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Our View: New library needed in growing Langley

Existing libraries could use some growth, too
Hundreds of brown-bagged book holds sit ready to be picked up at the Sardis Library in Chilliwack. Starting June 1, the Fraser Valley Regional Library is offering curbside pick up at all 25 of its locations. (Submitted)

Everyone who uses a library – which in the Fraser Valley Regional Library system is more than 330,000 people – knows that the last few months have been tough.

But cardholders can rejoice, as the libraries are now lending out books again! Soon, if all goes well in the fight against COVID-19, we’ll even be able to browse, to take kids to storytime events, to have gatherings or just to sit and quietly read.

The return of the libraries also reminds us that we have outgrown the ones we have.

We noted in an Advance Times story last year that growth in people using the library was even faster than the growth of population in FVRL communities such as Langley, Maple Ridge, and Abbotsford. Between 2017 and 2019, the number of cardholders jumped by 24.1 per cent.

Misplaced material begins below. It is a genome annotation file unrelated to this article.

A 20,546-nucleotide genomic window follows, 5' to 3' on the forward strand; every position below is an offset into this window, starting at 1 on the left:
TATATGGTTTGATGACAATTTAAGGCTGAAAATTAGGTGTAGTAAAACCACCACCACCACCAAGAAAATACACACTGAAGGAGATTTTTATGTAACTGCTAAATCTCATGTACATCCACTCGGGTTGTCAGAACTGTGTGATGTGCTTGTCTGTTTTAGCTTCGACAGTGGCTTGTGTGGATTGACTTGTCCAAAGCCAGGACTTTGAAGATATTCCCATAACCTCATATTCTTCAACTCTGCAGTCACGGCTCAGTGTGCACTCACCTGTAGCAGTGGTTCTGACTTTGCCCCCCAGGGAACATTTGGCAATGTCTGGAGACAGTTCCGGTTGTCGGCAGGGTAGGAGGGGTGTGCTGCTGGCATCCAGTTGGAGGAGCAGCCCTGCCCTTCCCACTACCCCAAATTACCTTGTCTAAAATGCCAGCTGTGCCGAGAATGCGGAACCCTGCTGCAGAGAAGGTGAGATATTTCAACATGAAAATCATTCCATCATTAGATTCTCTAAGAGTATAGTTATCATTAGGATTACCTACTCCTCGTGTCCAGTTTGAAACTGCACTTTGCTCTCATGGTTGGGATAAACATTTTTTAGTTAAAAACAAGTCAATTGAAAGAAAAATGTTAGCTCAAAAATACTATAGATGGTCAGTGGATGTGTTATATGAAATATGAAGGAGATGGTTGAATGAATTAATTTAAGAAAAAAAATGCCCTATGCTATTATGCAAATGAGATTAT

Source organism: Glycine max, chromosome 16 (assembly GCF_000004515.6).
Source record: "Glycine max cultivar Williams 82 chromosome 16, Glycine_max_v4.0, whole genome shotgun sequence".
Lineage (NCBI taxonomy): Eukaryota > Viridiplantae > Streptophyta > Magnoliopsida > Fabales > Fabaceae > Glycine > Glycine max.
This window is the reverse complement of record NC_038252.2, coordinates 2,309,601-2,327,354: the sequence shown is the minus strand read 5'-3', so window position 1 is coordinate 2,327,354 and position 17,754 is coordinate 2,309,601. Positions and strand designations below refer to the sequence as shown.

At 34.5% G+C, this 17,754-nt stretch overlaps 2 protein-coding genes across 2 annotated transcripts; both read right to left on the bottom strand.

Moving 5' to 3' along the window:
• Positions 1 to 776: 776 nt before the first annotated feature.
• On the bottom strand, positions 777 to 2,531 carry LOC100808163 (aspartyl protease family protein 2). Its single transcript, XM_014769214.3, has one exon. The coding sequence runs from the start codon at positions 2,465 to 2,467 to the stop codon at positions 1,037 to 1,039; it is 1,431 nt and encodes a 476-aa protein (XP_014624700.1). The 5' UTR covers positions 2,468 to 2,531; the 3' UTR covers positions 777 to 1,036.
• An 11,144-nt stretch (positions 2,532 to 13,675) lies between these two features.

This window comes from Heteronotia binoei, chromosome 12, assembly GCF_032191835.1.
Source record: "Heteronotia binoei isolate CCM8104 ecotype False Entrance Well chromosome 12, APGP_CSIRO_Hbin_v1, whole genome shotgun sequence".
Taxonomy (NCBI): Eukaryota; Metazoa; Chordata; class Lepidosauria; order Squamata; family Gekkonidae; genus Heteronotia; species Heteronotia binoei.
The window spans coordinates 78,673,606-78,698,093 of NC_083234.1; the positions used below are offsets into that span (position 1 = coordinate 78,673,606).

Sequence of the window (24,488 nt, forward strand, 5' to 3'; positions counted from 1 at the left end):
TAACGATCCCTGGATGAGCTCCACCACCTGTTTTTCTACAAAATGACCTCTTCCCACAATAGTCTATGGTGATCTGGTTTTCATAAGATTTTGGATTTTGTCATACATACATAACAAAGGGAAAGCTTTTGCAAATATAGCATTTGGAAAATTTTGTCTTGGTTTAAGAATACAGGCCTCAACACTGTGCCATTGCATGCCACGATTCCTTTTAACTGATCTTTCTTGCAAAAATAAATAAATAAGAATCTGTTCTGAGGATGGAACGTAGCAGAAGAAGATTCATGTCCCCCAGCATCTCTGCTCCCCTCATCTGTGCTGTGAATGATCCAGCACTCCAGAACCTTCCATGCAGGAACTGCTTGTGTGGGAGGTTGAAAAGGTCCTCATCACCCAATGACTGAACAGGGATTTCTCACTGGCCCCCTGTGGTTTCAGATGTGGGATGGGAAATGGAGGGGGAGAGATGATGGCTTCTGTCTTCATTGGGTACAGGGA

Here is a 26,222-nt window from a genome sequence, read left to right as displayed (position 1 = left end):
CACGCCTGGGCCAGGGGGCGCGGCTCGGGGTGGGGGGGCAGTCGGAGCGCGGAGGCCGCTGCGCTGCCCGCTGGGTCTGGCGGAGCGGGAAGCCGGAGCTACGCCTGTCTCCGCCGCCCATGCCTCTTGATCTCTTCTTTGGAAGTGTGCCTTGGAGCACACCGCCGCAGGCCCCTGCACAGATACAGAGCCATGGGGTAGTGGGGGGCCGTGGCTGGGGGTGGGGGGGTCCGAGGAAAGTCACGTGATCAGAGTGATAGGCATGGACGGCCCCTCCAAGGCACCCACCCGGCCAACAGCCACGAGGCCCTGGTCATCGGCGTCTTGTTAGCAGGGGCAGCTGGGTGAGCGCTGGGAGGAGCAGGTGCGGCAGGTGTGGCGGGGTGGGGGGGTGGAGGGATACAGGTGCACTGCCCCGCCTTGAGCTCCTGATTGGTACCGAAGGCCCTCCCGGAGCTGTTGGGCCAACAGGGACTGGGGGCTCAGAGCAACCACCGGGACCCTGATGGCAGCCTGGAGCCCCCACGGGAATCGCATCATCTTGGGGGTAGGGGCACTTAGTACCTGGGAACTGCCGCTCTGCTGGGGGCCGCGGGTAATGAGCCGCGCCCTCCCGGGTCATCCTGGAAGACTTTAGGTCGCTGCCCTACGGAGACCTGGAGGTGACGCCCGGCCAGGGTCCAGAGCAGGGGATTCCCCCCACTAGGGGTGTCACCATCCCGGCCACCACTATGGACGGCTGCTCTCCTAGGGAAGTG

Yet as of last year, the FVRL spent about a third less on new items and books than the Vancouver Public Library system – despite the fact that the VPL actually serves a smaller population.

For our fast-growing communities, we need more books, more DVDs, more reference materials and computer terminals and ukuleles and robots. (Yes, you can check out a robot.)

We also need more library branches. Langley Township and the FVRL have been looking at possible sites in Willoughby, which currently has no library to call its own. The Muriel Arnason Library in the Township Civic Facility building is on the far southern edge of the community. Libraries in Walnut Grove, Brookswood, Aldergrove, and other communities haven’t expanded for years, and some of them could likely use some new space, staff, and resources.

As we come out of the COVID-19 physical distancing, we’re still facing heavy economic fallout. For families feeling the financial pinch, public amenities become even more necessary. For our physical health, that means parks and playgrounds. For our mental health, for our education, and for the joy of reading, it means libraries.

– M.C.